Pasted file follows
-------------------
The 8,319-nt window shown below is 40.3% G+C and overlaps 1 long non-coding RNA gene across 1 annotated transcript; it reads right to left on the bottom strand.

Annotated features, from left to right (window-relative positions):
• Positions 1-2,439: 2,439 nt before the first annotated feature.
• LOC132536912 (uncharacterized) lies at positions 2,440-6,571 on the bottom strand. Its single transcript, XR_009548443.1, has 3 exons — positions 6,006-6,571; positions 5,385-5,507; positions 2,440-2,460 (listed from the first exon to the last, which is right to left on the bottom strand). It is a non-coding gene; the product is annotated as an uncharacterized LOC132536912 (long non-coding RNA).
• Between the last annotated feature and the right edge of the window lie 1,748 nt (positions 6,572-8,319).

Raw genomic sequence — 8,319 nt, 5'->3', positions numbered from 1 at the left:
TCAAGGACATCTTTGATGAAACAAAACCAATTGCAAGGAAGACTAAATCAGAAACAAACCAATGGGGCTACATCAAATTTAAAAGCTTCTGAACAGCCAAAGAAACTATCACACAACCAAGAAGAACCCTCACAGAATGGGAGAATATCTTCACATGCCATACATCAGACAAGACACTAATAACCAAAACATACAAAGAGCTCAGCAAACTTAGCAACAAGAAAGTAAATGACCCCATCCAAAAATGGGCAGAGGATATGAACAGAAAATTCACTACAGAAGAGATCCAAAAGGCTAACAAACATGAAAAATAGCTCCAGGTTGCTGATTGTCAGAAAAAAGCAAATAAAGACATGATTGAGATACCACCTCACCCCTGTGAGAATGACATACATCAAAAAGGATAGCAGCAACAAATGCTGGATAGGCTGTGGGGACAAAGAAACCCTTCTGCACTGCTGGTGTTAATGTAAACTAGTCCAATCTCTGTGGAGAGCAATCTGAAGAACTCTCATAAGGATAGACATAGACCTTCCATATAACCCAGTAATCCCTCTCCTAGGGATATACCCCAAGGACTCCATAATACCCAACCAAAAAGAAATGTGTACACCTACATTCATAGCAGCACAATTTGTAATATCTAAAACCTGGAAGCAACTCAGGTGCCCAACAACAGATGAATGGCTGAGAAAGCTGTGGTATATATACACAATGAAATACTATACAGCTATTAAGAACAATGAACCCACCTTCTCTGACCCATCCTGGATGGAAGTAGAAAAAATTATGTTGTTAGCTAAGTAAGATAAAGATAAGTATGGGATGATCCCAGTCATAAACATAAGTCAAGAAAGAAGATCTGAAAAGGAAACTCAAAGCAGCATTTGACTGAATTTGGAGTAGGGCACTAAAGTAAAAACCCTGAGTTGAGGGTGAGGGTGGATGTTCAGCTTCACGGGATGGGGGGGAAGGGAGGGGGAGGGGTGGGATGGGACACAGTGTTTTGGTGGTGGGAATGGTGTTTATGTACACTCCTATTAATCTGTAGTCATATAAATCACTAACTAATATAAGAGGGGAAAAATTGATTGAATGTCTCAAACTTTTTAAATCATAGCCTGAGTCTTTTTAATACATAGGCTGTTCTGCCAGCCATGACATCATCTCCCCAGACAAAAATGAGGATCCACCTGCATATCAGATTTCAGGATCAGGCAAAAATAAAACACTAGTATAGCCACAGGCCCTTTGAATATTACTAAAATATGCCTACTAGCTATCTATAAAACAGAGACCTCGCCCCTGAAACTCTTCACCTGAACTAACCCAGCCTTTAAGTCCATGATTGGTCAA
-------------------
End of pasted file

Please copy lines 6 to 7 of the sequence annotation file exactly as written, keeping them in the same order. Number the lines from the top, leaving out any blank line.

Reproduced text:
Raw genomic sequence — 8,319 nt, 5'->3', positions numbered from 1 at the left:
TCAAGGACATCTTTGATGAAACAAAACCAATTGCAAGGAAGACTAAATCAGAAACAAACCAATGGGGCTACATCAAATTTAAAAGCTTCTGAACAGCCAAAGAAACTATCACACAACCAAGAAGAACCCTCACAGAATGGGAGAATATCTTCACATGCCATACATCAGACAAGACACTAATAACCAAAACATACAAAGAGCTCAGCAAACTTAGCAACAAGAAAGTAAATGACCCCATCCAAAAATGGGCAGAGGATATGAACAGAAAATTCACTACAGAAGAGATCCAAAAGGCTAACAAACATGAAAAATAGCTCCAGGTTGCTGATTGTCAGAAAAAAGCAAATAAAGACATGATTGAGATACCACCTCACCCCTGTGAGAATGACATACATCAAAAAGGATAGCAGCAACAAATGCTGGATAGGCTGTGGGGACAAAGAAACCCTTCTGCACTGCTGGTGTTAATGTAAACTAGTCCAATCTCTGTGGAGAGCAATCTGAAGAACTCTCATAAGGATAGACATAGACCTTCCATATAACCCAGTAATCCCTCTCCTAGGGATATACCCCAAGGACTCCATAATACCCAACCAAAAAGAAATGTGTACACCTACATTCATAGCAGCACAATTTGTAATATCTAAAACCTGGAAGCAACTCAGGTGCCCAACAACAGATGAATGGCTGAGAAAGCTGTGGTATATATACACAATGAAATACTATACAGCTATTAAGAACAATGAACCCACCTTCTCTGACCCATCCTGGATGGAAGTAGAAAAAATTATGTTGTTAGCTAAGTAAGATAAAGATAAGTATGGGATGATCCCAGTCATAAACATAAGTCAAGAAAGAAGATCTGAAAAGGAAACTCAAAGCAGCATTTGACTGAATTTGGAGTAGGGCACTAAAGTAAAAACCCTGAGTTGAGGGTGAGGGTGGATGTTCAGCTTCACGGGATGGGGGGGAAGGGAGGGGGAGGGGTGGGATGGGACACAGTGTTTTGGTGGTGGGAATGGTGTTTATGTACACTCCTATTAATCTGTAGTCATATAAATCACTAACTAATATAAGAGGGGAAAAATTGATTGAATGTCTCAAACTTTTTAAATCATAGCCTGAGTCTTTTTAATACATAGGCTGTTCTGCCAGCCATGACATCATCTCCCCAGACAAAAATGAGGATCCACCTGCATATCAGATTTCAGGATCAGGCAAAAATAAAACACTAGTATAGCCACAGGCCCTTTGAATATTACTAAAATATGCCTACTAGCTATCTATAAAACAGAGACCTCGCCCCTGAAACTCTTCACCTGAACTAACCCAGCCTTTAAGTCCATGATTGGTCAA